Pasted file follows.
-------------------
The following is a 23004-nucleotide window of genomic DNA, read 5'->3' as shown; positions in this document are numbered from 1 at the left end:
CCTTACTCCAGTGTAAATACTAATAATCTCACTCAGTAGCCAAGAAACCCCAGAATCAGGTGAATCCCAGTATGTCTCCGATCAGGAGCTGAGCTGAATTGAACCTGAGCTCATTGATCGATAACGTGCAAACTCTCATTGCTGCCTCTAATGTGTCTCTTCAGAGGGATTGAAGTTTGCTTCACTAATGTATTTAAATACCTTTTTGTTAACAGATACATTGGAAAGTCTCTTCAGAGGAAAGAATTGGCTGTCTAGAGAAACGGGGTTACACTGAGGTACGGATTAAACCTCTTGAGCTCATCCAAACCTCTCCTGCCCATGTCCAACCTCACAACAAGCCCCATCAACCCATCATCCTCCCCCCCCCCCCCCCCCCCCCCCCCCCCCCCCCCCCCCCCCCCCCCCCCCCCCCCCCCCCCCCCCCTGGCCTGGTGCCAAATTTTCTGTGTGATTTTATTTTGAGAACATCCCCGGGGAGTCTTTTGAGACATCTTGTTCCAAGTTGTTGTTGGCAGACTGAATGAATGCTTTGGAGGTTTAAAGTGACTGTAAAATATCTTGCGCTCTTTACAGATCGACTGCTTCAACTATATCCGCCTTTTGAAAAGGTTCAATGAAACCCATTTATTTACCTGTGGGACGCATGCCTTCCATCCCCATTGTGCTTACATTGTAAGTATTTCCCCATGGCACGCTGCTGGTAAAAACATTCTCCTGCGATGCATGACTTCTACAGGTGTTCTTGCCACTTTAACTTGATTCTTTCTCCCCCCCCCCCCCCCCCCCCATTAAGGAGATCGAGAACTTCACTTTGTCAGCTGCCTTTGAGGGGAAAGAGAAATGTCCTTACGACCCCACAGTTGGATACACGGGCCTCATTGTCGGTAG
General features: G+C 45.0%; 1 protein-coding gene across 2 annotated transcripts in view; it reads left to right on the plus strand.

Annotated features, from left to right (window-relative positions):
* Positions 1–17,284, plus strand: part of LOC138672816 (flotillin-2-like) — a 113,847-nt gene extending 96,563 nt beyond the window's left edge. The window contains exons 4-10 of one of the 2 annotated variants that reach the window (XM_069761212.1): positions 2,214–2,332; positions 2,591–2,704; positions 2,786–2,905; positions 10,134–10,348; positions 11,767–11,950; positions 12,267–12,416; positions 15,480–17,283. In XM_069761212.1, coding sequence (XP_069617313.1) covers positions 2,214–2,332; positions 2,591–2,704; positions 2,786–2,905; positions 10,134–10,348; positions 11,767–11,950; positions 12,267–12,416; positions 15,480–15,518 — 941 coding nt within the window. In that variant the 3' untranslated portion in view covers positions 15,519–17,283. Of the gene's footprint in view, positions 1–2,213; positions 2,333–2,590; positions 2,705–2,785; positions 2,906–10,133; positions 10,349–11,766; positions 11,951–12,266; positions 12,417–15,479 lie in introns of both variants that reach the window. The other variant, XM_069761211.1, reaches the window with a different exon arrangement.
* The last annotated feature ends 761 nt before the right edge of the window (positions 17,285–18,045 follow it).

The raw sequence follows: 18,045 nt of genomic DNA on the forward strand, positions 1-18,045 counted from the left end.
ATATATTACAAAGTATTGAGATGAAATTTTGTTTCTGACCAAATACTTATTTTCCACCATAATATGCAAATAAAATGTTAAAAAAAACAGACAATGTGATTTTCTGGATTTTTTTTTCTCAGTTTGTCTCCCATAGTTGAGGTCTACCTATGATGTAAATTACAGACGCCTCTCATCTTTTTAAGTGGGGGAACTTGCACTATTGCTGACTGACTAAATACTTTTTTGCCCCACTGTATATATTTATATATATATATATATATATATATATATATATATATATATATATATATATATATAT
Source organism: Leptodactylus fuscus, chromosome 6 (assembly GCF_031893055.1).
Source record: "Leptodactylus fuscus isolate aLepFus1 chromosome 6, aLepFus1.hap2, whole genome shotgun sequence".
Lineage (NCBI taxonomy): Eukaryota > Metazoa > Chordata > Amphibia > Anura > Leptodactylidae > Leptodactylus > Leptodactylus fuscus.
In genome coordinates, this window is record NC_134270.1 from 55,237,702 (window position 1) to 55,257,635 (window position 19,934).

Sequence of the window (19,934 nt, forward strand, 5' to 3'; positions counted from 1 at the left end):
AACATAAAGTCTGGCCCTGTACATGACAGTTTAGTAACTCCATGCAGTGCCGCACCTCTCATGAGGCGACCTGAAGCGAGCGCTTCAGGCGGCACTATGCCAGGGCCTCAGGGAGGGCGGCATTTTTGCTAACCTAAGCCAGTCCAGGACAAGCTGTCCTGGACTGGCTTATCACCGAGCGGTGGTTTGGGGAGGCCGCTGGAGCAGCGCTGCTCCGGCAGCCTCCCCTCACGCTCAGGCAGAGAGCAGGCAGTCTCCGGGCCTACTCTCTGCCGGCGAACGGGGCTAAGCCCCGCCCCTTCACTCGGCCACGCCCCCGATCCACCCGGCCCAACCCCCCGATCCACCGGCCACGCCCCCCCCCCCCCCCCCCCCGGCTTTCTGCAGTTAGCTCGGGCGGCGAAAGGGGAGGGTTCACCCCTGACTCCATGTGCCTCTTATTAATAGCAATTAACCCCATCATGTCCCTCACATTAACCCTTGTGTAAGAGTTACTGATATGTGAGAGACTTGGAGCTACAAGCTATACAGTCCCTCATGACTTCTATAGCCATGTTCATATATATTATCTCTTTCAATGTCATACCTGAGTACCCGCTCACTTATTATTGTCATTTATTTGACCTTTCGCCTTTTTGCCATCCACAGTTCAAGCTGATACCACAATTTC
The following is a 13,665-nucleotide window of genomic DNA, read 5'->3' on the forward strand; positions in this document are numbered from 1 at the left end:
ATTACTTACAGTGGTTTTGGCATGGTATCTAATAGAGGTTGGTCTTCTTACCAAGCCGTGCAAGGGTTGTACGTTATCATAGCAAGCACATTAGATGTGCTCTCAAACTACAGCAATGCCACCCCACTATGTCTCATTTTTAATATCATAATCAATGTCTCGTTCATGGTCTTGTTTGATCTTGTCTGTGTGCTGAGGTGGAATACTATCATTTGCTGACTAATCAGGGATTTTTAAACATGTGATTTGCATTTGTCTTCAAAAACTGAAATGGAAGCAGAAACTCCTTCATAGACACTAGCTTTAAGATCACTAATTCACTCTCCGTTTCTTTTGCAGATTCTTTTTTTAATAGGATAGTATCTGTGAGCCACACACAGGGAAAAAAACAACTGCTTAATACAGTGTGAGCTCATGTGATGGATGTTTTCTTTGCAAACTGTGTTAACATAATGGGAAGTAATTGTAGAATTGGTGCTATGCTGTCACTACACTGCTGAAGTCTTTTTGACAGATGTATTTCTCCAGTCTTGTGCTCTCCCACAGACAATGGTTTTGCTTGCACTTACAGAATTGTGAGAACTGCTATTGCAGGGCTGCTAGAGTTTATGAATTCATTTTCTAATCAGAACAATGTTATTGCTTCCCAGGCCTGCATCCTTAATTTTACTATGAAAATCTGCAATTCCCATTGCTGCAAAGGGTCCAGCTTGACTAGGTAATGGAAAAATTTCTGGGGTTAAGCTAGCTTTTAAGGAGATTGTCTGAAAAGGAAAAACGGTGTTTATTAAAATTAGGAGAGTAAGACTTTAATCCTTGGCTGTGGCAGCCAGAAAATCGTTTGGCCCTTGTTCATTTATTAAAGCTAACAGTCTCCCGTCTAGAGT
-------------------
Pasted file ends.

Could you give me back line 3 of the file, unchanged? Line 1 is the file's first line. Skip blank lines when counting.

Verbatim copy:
General features: G+C 45.0%; 1 protein-coding gene across 2 annotated transcripts in view; it reads left to right on the plus strand.